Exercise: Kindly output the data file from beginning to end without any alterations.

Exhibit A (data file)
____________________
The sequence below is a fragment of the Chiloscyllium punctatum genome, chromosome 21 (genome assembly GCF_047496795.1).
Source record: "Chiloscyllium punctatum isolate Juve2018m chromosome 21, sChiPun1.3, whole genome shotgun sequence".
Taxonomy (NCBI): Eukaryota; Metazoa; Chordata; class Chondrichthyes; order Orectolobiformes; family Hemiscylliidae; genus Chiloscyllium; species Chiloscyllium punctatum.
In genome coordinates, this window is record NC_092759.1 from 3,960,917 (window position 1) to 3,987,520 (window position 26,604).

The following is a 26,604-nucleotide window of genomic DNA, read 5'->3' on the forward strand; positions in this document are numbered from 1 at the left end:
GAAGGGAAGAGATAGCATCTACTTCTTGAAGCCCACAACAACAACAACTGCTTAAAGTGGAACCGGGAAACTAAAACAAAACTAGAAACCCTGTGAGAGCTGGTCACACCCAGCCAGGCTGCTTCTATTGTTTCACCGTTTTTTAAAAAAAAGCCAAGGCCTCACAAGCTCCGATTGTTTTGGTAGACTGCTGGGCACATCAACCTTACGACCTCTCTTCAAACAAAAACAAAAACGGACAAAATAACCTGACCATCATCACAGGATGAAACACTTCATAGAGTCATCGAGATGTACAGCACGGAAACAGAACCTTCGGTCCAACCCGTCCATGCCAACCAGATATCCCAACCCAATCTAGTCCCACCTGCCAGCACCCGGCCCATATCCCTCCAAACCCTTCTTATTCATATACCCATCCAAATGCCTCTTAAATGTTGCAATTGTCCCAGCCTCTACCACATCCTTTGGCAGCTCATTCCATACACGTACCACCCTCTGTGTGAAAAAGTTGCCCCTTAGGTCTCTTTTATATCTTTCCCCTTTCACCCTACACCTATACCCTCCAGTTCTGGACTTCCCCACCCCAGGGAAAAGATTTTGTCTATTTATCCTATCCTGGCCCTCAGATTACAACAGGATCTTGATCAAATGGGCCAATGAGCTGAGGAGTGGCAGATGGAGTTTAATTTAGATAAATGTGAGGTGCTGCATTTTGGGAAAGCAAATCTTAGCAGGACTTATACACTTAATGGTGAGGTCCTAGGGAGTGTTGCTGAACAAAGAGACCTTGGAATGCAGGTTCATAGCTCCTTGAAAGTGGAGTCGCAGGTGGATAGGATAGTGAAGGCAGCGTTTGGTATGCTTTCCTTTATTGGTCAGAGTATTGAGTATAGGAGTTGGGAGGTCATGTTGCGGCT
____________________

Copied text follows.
The sequence below is a fragment of the Chiloscyllium punctatum genome, chromosome 21 (genome assembly GCF_047496795.1).
Source record: "Chiloscyllium punctatum isolate Juve2018m chromosome 21, sChiPun1.3, whole genome shotgun sequence".
Taxonomy (NCBI): Eukaryota; Metazoa; Chordata; class Chondrichthyes; order Orectolobiformes; family Hemiscylliidae; genus Chiloscyllium; species Chiloscyllium punctatum.
In genome coordinates, this window is record NC_092759.1 from 3,960,917 (window position 1) to 3,987,520 (window position 26,604).

The following is a 26,604-nucleotide window of genomic DNA, read 5'->3' on the forward strand; positions in this document are numbered from 1 at the left end:
GAAGGGAAGAGATAGCATCTACTTCTTGAAGCCCACAACAACAACAACTGCTTAAAGTGGAACCGGGAAACTAAAACAAAACTAGAAACCCTGTGAGAGCTGGTCACACCCAGCCAGGCTGCTTCTATTGTTTCACCGTTTTTTAAAAAAAAGCCAAGGCCTCACAAGCTCCGATTGTTTTGGTAGACTGCTGGGCACATCAACCTTACGACCTCTCTTCAAACAAAAACAAAAACGGACAAAATAACCTGACCATCATCACAGGATGAAACACTTCATAGAGTCATCGAGATGTACAGCACGGAAACAGAACCTTCGGTCCAACCCGTCCATGCCAACCAGATATCCCAACCCAATCTAGTCCCACCTGCCAGCACCCGGCCCATATCCCTCCAAACCCTTCTTATTCATATACCCATCCAAATGCCTCTTAAATGTTGCAATTGTCCCAGCCTCTACCACATCCTTTGGCAGCTCATTCCATACACGTACCACCCTCTGTGTGAAAAAGTTGCCCCTTAGGTCTCTTTTATATCTTTCCCCTTTCACCCTACACCTATACCCTCCAGTTCTGGACTTCCCCACCCCAGGGAAAAGATTTTGTCTATTTATCCTATCCTGGCCCTCAGATTACAACAGGATCTTGATCAAATGGGCCAATGAGCTGAGGAGTGGCAGATGGAGTTTAATTTAGATAAATGTGAGGTGCTGCATTTTGGGAAAGCAAATCTTAGCAGGACTTATACACTTAATGGTGAGGTCCTAGGGAGTGTTGCTGAACAAAGAGACCTTGGAATGCAGGTTCATAGCTCCTTGAAAGTGGAGTCGCAGGTGGATAGGATAGTGAAGGCAGCGTTTGGTATGCTTTCCTTTATTGGTCAGAGTATTGAGTATAGGAGTTGGGAGGTCATGTTGCGGCT